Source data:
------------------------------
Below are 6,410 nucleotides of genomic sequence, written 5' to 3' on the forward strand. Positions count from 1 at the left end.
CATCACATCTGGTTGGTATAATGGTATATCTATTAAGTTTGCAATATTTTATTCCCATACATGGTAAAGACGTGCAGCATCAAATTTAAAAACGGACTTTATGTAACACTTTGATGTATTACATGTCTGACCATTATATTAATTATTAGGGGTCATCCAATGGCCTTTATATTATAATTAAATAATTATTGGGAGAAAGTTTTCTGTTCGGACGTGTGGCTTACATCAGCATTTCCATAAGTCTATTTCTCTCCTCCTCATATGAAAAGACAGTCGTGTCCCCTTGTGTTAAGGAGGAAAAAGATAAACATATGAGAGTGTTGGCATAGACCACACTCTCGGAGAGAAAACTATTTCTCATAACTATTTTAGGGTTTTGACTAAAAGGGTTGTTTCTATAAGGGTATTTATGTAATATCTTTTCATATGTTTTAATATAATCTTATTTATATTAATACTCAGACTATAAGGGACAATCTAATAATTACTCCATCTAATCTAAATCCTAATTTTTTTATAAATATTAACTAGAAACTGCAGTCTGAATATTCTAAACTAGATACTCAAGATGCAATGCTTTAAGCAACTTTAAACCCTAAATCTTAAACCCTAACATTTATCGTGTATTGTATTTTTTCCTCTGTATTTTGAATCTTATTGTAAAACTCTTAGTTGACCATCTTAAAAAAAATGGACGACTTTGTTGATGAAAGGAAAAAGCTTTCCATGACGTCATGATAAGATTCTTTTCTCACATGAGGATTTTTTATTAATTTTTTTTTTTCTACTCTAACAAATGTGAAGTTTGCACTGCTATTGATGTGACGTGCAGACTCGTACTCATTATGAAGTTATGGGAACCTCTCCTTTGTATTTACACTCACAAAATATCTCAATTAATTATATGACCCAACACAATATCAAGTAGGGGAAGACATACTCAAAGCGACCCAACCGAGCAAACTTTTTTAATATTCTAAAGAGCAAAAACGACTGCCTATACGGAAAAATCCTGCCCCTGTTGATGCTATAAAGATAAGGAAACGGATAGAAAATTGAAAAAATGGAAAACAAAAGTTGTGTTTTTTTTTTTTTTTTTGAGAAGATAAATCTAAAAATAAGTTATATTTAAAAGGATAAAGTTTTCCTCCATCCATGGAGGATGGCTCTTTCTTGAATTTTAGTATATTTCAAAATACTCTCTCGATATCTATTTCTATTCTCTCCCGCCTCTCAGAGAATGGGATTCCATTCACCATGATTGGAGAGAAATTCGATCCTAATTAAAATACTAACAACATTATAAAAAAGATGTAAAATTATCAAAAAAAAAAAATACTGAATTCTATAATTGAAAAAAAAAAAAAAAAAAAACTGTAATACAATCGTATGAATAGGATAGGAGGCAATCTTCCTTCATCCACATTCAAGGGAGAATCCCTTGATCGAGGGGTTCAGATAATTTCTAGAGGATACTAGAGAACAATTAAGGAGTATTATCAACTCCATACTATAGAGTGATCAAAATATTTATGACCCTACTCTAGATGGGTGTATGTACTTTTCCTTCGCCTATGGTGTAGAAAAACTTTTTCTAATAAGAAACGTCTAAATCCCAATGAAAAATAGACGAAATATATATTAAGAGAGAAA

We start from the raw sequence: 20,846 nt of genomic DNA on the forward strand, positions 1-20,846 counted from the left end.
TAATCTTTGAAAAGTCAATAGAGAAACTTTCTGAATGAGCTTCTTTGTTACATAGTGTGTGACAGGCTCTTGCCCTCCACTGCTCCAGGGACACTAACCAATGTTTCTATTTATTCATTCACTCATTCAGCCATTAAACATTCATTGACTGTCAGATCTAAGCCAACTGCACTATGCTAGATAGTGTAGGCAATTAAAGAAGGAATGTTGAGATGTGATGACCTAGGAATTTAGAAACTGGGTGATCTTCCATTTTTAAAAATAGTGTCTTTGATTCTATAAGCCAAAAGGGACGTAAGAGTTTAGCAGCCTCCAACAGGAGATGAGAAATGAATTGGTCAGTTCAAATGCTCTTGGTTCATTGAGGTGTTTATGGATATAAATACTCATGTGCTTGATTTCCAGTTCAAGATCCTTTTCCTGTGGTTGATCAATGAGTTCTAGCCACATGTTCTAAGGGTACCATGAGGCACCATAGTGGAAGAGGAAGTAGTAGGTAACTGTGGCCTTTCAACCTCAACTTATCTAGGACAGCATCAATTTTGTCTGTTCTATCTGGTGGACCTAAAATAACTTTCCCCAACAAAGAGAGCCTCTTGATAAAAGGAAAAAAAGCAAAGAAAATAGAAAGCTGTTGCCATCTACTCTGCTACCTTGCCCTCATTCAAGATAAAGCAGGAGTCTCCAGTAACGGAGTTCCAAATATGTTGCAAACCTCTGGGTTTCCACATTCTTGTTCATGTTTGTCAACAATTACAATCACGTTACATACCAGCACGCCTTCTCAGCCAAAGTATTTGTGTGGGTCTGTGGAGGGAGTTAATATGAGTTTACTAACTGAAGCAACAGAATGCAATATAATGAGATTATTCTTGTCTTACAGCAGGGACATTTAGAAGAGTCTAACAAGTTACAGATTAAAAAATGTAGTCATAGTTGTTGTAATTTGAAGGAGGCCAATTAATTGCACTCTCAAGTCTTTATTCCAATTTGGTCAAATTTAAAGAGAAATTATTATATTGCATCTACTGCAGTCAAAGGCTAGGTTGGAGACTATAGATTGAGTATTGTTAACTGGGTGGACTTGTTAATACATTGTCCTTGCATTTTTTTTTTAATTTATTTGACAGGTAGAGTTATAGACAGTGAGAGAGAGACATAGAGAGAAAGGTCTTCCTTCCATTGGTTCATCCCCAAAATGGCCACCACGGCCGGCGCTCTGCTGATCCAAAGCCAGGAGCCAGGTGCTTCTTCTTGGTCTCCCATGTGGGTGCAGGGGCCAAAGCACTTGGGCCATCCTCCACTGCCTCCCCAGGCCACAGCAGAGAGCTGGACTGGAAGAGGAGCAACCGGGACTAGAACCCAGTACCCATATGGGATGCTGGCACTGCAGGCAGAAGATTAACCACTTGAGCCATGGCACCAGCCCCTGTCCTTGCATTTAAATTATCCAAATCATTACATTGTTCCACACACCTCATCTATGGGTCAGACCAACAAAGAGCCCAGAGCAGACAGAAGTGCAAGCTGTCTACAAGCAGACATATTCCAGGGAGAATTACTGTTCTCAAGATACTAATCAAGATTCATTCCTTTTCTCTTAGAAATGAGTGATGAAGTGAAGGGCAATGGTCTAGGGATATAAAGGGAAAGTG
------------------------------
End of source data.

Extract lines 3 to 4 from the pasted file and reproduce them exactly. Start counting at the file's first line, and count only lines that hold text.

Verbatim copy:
We start from the raw sequence: 20,846 nt of genomic DNA on the forward strand, positions 1-20,846 counted from the left end.
TAATCTTTGAAAAGTCAATAGAGAAACTTTCTGAATGAGCTTCTTTGTTACATAGTGTGTGACAGGCTCTTGCCCTCCACTGCTCCAGGGACACTAACCAATGTTTCTATTTATTCATTCACTCATTCAGCCATTAAACATTCATTGACTGTCAGATCTAAGCCAACTGCACTATGCTAGATAGTGTAGGCAATTAAAGAAGGAATGTTGAGATGTGATGACCTAGGAATTTAGAAACTGGGTGATCTTCCATTTTTAAAAATAGTGTCTTTGATTCTATAAGCCAAAAGGGACGTAAGAGTTTAGCAGCCTCCAACAGGAGATGAGAAATGAATTGGTCAGTTCAAATGCTCTTGGTTCATTGAGGTGTTTATGGATATAAATACTCATGTGCTTGATTTCCAGTTCAAGATCCTTTTCCTGTGGTTGATCAATGAGTTCTAGCCACATGTTCTAAGGGTACCATGAGGCACCATAGTGGAAGAGGAAGTAGTAGGTAACTGTGGCCTTTCAACCTCAACTTATCTAGGACAGCATCAATTTTGTCTGTTCTATCTGGTGGACCTAAAATAACTTTCCCCAACAAAGAGAGCCTCTTGATAAAAGGAAAAAAAGCAAAGAAAATAGAAAGCTGTTGCCATCTACTCTGCTACCTTGCCCTCATTCAAGATAAAGCAGGAGTCTCCAGTAACGGAGTTCCAAATATGTTGCAAACCTCTGGGTTTCCACATTCTTGTTCATGTTTGTCAACAATTACAATCACGTTACATACCAGCACGCCTTCTCAGCCAAAGTATTTGTGTGGGTCTGTGGAGGGAGTTAATATGAGTTTACTAACTGAAGCAACAGAATGCAATATAATGAGATTATTCTTGTCTTACAGCAGGGACATTTAGAAGAGTCTAACAAGTTACAGATTAAAAAATGTAGTCATAGTTGTTGTAATTTGAAGGAGGCCAATTAATTGCACTCTCAAGTCTTTATTCCAATTTGGTCAAATTTAAAGAGAAATTATTATATTGCATCTACTGCAGTCAAAGGCTAGGTTGGAGACTATAGATTGAGTATTGTTAACTGGGTGGACTTGTTAATACATTGTCCTTGCATTTTTTTTTTAATTTATTTGACAGGTAGAGTTATAGACAGTGAGAGAGAGACATAGAGAGAAAGGTCTTCCTTCCATTGGTTCATCCCCAAAATGGCCACCACGGCCGGCGCTCTGCTGATCCAAAGCCAGGAGCCAGGTGCTTCTTCTTGGTCTCCCATGTGGGTGCAGGGGCCAAAGCACTTGGGCCATCCTCCACTGCCTCCCCAGGCCACAGCAGAGAGCTGGACTGGAAGAGGAGCAACCGGGACTAGAACCCAGTACCCATATGGGATGCTGGCACTGCAGGCAGAAGATTAACCACTTGAGCCATGGCACCAGCCCCTGTCCTTGCATTTAAATTATCCAAATCATTACATTGTTCCACACACCTCATCTATGGGTCAGACCAACAAAGAGCCCAGAGCAGACAGAAGTGCAAGCTGTCTACAAGCAGACATATTCCAGGGAGAATTACTGTTCTCAAGATACTAATCAAGATTCATTCCTTTTCTCTTAGAAATGAGTGATGAAGTGAAGGGCAATGGTCTAGGGATATAAAGGGAAAGTG